The Long-Fingered Draw  

How satisfying, the decisive snip through something thick.

Did you imagine it as construction paper children? Dried reeds by the river?

I want those instruments to be my home.

I want to hear the storm crack and suppose tectonic

swell when the table gives out under me and you

hold eye contact. Take three trains.

Come over and tell me I don’t need brass knuckles to kill this spider.

Tell me again.




There have been inventions

since last month. Colors,


salt craving, meat

wrapped in paper. Pine


trees do receive their tenants

and he can’t stop


sleeping, in this heat, my syphon

hand. I can’t decide.


Do I become small again,

a little boy blue?


Gild toy horses

with elephant paint


and trespass

again, against him?



Across the face of my spectator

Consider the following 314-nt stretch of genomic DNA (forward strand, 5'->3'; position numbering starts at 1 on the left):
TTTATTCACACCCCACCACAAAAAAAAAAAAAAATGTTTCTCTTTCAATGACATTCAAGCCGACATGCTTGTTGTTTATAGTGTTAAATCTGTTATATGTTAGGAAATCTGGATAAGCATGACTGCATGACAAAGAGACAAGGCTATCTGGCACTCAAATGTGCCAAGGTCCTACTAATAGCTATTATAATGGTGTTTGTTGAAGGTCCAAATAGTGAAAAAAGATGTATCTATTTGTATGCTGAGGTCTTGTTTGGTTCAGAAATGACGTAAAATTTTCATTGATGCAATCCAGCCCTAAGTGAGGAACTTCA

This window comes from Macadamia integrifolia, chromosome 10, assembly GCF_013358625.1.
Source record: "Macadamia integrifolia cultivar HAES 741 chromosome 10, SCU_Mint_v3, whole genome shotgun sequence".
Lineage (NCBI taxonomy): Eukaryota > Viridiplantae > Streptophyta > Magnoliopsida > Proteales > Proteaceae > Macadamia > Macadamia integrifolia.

love is a bleached strand and amateur

cast, a misplaced wrist meant to keep me

still on this dock, fish hook in neck. Sure,

I’ll pat down the accident. But if I can’t

detach, tangle harder. Spray perfume

on the sand, plant new lilies. Burst

open the bulb and render the fat.



K.T. Billey was born and raised in ruralAlberta, Canada, and moved to New York to study poetry at Columbia University, where she is now a Teaching Fellow. Her poems have appeared in Phantom Limb, The New Orleans Review, Ghost Proposal, Prick of the Spindle, the sensation feelings journal, and H.O.W. Journal. Her translations have appeared in Palabras Errantes and she is proud to be a Girls Write Now mentor.